Supply Chain Management Practices and Scope for Bullwhip Effect in Indian Dry Grocery Business


Supply Chain Management has come to stay as a key driver of business success and source of competitive advantage. Aligning business process through corporate restructuring is an old age phenomenon. But more significantly, streamlining flow of goods and services along with that of suppliers i.e. beyond the organizational context and integrating business processes of a firm with its suppliers is a bigger managerial challenge. The issues becomes more complex when the demand frequency increases due to the nature of the products; it becomes more complex due to the number of stock keeping units required for satisfying end customers and overall there are issues of market fluctuations both in terms of demand and prices. The customers also negotiate and use their order size as the source of bargaining power to enhance their profitability, thus reducing the gross margins of the suppliers. A distortion in the buyer-seller relationship cycle and erosion of trust makes the flow of goods and services more transactional. In order to protect the market and control of supply cycle not to lose the end-customers, suppliers tend to supply more, leading to higher inventory costs. These kind of structural issues and market fallacies lead to the ‘Bullwhip Effect’. Bullwhip effect (Lee et. al., 1997a and 1997b) which was first published by Forrester (1961), a pioneer of modern SCM remains a critical issue in the supply chain of products in the global market. A small variance in the demands of the downstream end customers may cause dramatic variance in the procurement volumes of upstream suppliers via the bullwhip effect under the condition that the distortions of demand related information exist among the members of a supply chain (Lee et. al., 1997a and 1997b; and Metters, 1997). This research paper focuses on understanding the impact of various factors like demand forecast updating order, order batching, price fluctuations and rationing and storage gaming in creating the bullwhip effect among suppliers of grocery items to large retailers. This paper also examines the influences of various external variables like business practices in the industry, nature of product supplied, small customer management issues, frequency of product supply and negotiation on SCM of grocery to large retailers.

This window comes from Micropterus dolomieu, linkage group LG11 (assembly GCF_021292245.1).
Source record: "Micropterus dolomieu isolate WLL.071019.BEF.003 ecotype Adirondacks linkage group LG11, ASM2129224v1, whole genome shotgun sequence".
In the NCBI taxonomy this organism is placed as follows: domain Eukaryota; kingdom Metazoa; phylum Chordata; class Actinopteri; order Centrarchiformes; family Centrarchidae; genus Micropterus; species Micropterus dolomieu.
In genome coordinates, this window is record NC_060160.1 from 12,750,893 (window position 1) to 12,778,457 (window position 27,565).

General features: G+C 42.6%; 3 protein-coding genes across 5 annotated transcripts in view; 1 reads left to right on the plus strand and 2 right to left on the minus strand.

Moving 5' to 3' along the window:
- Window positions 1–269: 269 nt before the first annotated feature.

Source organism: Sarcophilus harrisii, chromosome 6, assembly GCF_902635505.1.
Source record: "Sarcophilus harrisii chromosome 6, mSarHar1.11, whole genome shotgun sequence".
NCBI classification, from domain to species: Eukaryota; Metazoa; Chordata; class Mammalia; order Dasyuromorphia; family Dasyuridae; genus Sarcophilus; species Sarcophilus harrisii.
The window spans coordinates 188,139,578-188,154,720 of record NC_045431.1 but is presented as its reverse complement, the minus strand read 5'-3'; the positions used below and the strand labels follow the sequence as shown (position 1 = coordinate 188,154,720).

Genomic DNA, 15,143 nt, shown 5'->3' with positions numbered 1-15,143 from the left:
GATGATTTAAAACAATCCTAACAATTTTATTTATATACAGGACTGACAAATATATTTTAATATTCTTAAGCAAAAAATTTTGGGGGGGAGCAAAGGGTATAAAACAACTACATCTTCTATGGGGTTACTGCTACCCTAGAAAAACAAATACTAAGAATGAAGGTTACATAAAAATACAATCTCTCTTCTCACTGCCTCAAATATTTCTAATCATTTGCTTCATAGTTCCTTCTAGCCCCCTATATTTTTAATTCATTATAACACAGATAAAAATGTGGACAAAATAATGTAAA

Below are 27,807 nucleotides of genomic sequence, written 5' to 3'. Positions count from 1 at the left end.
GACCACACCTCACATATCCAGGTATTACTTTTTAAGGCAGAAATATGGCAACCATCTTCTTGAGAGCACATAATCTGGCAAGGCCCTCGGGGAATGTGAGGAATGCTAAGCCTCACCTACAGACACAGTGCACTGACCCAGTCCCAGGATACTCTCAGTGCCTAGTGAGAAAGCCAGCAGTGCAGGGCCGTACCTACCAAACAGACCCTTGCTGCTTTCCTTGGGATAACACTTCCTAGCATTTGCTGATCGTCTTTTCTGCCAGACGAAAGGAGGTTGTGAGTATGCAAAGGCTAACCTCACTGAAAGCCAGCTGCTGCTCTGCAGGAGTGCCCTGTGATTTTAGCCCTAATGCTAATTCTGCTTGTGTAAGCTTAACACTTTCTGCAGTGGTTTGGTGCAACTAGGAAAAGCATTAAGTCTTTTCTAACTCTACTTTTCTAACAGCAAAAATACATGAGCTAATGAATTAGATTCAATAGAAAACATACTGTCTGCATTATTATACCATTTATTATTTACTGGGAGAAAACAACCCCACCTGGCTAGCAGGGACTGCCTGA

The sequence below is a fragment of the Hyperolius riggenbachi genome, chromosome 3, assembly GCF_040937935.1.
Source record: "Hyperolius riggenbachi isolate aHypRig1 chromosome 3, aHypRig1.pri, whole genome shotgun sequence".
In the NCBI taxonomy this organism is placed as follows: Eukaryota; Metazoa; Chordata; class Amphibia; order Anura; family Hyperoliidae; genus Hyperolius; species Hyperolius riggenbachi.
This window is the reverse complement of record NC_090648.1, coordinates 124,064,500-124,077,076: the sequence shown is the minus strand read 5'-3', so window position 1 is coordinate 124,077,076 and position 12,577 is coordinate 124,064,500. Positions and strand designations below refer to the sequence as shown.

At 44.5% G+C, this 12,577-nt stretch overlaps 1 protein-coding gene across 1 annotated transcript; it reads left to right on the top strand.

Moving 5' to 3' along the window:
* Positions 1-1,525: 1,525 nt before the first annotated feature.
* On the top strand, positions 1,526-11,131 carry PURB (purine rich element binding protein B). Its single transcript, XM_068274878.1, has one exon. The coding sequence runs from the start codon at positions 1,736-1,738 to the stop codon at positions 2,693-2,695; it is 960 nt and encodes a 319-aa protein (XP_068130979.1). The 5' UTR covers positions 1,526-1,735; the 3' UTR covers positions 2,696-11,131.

Prof Tapan K Panda
Professor - Marketing; Director - Kotler Srinivasan Centre for Research in Marketing
Great Lakes Institute of Management, Chennai

To receive a copy of the complete paper, please write to us at reflections@greatlakes.edu.in


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